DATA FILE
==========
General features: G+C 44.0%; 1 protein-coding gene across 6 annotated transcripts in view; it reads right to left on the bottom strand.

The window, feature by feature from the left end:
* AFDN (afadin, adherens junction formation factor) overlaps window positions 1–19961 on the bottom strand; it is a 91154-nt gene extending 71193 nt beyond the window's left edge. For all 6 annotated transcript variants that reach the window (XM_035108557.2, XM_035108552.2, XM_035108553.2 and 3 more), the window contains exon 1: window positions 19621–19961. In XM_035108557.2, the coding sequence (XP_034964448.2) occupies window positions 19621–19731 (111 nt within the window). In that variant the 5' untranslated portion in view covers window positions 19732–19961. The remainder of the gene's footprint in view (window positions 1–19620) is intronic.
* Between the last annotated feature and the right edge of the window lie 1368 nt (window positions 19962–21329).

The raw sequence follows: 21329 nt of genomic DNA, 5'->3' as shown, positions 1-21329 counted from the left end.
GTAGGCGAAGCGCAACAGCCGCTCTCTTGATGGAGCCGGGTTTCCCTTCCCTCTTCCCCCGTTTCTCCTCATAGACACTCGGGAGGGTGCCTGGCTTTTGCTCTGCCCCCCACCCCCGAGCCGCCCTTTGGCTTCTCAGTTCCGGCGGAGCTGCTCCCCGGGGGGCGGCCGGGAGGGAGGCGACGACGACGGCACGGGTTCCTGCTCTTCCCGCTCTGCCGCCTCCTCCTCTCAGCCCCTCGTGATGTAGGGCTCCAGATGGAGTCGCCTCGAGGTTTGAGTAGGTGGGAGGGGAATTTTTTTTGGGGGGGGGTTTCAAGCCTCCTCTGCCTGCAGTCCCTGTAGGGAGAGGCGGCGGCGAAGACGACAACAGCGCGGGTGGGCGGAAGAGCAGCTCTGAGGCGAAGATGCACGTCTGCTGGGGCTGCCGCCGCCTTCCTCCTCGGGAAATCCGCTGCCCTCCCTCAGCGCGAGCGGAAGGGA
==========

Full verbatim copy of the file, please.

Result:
General features: G+C 44.0%; 1 protein-coding gene across 6 annotated transcripts in view; it reads right to left on the bottom strand.

The window, feature by feature from the left end:
* AFDN (afadin, adherens junction formation factor) overlaps window positions 1–19961 on the bottom strand; it is a 91154-nt gene extending 71193 nt beyond the window's left edge. For all 6 annotated transcript variants that reach the window (XM_035108557.2, XM_035108552.2, XM_035108553.2 and 3 more), the window contains exon 1: window positions 19621–19961. In XM_035108557.2, the coding sequence (XP_034964448.2) occupies window positions 19621–19731 (111 nt within the window). In that variant the 5' untranslated portion in view covers window positions 19732–19961. The remainder of the gene's footprint in view (window positions 1–19620) is intronic.
* Between the last annotated feature and the right edge of the window lie 1368 nt (window positions 19962–21329).

The raw sequence follows: 21329 nt of genomic DNA, 5'->3' as shown, positions 1-21329 counted from the left end.
GTAGGCGAAGCGCAACAGCCGCTCTCTTGATGGAGCCGGGTTTCCCTTCCCTCTTCCCCCGTTTCTCCTCATAGACACTCGGGAGGGTGCCTGGCTTTTGCTCTGCCCCCCACCCCCGAGCCGCCCTTTGGCTTCTCAGTTCCGGCGGAGCTGCTCCCCGGGGGGCGGCCGGGAGGGAGGCGACGACGACGGCACGGGTTCCTGCTCTTCCCGCTCTGCCGCCTCCTCCTCTCAGCCCCTCGTGATGTAGGGCTCCAGATGGAGTCGCCTCGAGGTTTGAGTAGGTGGGAGGGGAATTTTTTTTGGGGGGGGGTTTCAAGCCTCCTCTGCCTGCAGTCCCTGTAGGGAGAGGCGGCGGCGAAGACGACAACAGCGCGGGTGGGCGGAAGAGCAGCTCTGAGGCGAAGATGCACGTCTGCTGGGGCTGCCGCCGCCTTCCTCCTCGGGAAATCCGCTGCCCTCCCTCAGCGCGAGCGGAAGGGA